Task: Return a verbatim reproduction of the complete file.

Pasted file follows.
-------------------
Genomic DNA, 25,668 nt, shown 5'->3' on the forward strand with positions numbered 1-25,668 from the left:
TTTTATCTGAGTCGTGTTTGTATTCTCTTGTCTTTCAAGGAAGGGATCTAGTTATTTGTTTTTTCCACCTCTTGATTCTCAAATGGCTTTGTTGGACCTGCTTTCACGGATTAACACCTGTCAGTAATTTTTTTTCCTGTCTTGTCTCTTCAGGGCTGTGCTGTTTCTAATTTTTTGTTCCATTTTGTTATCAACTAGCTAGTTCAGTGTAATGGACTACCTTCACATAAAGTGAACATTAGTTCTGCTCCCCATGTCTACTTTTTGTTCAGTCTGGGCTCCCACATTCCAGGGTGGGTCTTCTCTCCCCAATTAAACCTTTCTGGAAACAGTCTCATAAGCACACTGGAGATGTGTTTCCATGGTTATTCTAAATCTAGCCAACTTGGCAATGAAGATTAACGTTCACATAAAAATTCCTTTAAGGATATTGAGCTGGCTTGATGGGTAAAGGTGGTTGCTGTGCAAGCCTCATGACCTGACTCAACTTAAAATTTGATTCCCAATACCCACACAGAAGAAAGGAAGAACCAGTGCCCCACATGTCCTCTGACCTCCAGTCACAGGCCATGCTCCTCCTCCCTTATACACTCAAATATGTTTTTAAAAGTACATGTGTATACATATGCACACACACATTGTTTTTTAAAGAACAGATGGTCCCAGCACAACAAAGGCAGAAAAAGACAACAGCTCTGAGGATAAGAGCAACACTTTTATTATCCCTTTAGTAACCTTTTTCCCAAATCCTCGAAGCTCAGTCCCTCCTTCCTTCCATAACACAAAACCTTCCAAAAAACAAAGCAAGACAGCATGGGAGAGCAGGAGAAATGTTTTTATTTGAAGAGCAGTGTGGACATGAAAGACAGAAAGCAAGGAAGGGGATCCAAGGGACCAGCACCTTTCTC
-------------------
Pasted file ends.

Genomic DNA, 25,668 nt, shown 5'->3' on the forward strand with positions numbered 1-25,668 from the left:
TTTTATCTGAGTCGTGTTTGTATTCTCTTGTCTTTCAAGGAAGGGATCTAGTTATTTGTTTTTTCCACCTCTTGATTCTCAAATGGCTTTGTTGGACCTGCTTTCACGGATTAACACCTGTCAGTAATTTTTTTTCCTGTCTTGTCTCTTCAGGGCTGTGCTGTTTCTAATTTTTTGTTCCATTTTGTTATCAACTAGCTAGTTCAGTGTAATGGACTACCTTCACATAAAGTGAACATTAGTTCTGCTCCCCATGTCTACTTTTTGTTCAGTCTGGGCTCCCACATTCCAGGGTGGGTCTTCTCTCCCCAATTAAACCTTTCTGGAAACAGTCTCATAAGCACACTGGAGATGTGTTTCCATGGTTATTCTAAATCTAGCCAACTTGGCAATGAAGATTAACGTTCACATAAAAATTCCTTTAAGGATATTGAGCTGGCTTGATGGGTAAAGGTGGTTGCTGTGCAAGCCTCATGACCTGACTCAACTTAAAATTTGATTCCCAATACCCACACAGAAGAAAGGAAGAACCAGTGCCCCACATGTCCTCTGACCTCCAGTCACAGGCCATGCTCCTCCTCCCTTATACACTCAAATATGTTTTTAAAAGTACATGTGTATACATATGCACACACACATTGTTTTTTAAAGAACAGATGGTCCCAGCACAACAAAGGCAGAAAAAGACAACAGCTCTGAGGATAAGAGCAACACTTTTATTATCCCTTTAGTAACCTTTTTCCCAAATCCTCGAAGCTCAGTCCCTCCTTCCTTCCATAACACAAAACCTTCCAAAAAACAAAGCAAGACAGCATGGGAGAGCAGGAGAAATGTTTTTATTTGAAGAGCAGTGTGGACATGAAAGACAGAAAGCAAGGAAGGGGATCCAAGGGACCAGCACCTTTCTC